A conservative attorney who brought John Eastman into Donald Trump's orbit is training an army of election deniers to aggressively monitor polling places.
Cleta Mitchell, a campaign finance lawyer who has worked closely with Ginni Thomas, is holding summits around the country as part of her Election Integrity Network, and recordings obtained by The Guardian show election deniers providing false and inflammatory instructions to guests interested in becoming poll watchers.
“I’m very familiar with the groups that are staging this," said Gary Sims, the elections director in North Carolina’s Wake County. "Some of these individuals I’ve been dealing with for over a decade now. It’s just that, honestly, after the events and post-events of 2020, these groups have a charged-up base. Before, they didn’t have an audience. Now they have an audience because of that. So they are capitalizing on that audience.”
“What they stated was, I want to say disinformation, not misinformation, because it was not true,” Sims added. “It’s actually intentionally trying to villainize us.”
The nonprofit organization is funded by the Conservative Partnership Institute -- where Trump's former chief of staff Mark Meadows is a senior partner -- and has gotten money from the former president's PAC and some of his donors, and the summits host speakers from FreedomWorks, Tea Party Patriots, Citizens United and Heritage Action, while West Virginia secretary of state Mac Warner and Josh Findlay, the RNC’s national director of election integrity, spoke at events -- which cost $20 to attend and bar reporters.
“We don’t allow media to come to our summits, mainly because they’re never nice to us,” Mitchell said at the event. “They make fun of us.”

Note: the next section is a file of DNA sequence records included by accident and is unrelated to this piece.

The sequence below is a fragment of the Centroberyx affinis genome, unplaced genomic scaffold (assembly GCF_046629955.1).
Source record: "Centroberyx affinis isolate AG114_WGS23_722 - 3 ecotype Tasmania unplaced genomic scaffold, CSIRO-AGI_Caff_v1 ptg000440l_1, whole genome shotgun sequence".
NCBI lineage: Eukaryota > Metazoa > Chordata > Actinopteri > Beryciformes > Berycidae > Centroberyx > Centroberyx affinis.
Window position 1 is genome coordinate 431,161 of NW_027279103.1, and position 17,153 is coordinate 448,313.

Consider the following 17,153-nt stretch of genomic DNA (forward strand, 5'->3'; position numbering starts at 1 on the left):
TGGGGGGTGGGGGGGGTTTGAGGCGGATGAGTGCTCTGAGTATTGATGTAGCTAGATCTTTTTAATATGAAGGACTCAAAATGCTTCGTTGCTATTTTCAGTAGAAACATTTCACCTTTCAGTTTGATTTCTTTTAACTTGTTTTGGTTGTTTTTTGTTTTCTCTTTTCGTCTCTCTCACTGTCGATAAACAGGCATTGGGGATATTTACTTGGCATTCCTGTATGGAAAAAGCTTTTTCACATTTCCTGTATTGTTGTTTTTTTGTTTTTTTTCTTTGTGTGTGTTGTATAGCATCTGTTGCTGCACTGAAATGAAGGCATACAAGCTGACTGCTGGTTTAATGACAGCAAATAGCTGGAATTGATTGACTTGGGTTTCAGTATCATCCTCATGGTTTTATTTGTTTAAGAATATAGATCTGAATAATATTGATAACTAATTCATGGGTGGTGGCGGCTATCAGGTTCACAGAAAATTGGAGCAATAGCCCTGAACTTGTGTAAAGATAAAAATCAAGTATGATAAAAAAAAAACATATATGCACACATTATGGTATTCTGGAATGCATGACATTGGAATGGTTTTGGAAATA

Mitchell's organization aims to motivate 2020 election conspiracy theorists to develop relationships with local law enforcement to determine whether they are “effective or silent partners," and they were directed to learn who was responsible in the state attorney general's office for working with election officials and decide whether they're a "friend or foe."
"[That's] absolutely outrageous," said David Becker, the executive director of the Center for Election Innovation and Research. “They’re citizens, they’re professionals -- they’re our neighbors. If we start to view our fellow citizens as our enemies, we’re lost.”
Barb Byrum, the clerk in Ingraham County, Michigan, said she was glad to see more people interested in the election process, but she's worried that inexperienced poll watchers might not understand how the process works and spread bad information -- accidentally or intentionally.
“You have those people who may have worked the precinct who intentionally don’t understand the procedures and that can then, with some level of authority, spread misinformation,” Byrum said.
She has already received about 100 GOP applications, where she usually gets only a handful, and she has encouraged local clerks to give first-time election workers, whether Republican or Democrat, jobs with less responsibility, such as handing out "I voted" stickers, and she's watching out for volunteers who raise red flags.
“If they are prepared to act in bad faith, or slow down the process, or create any mischief or mayhem on election day," Byrum said, "I will make sure they are held accountable in my county."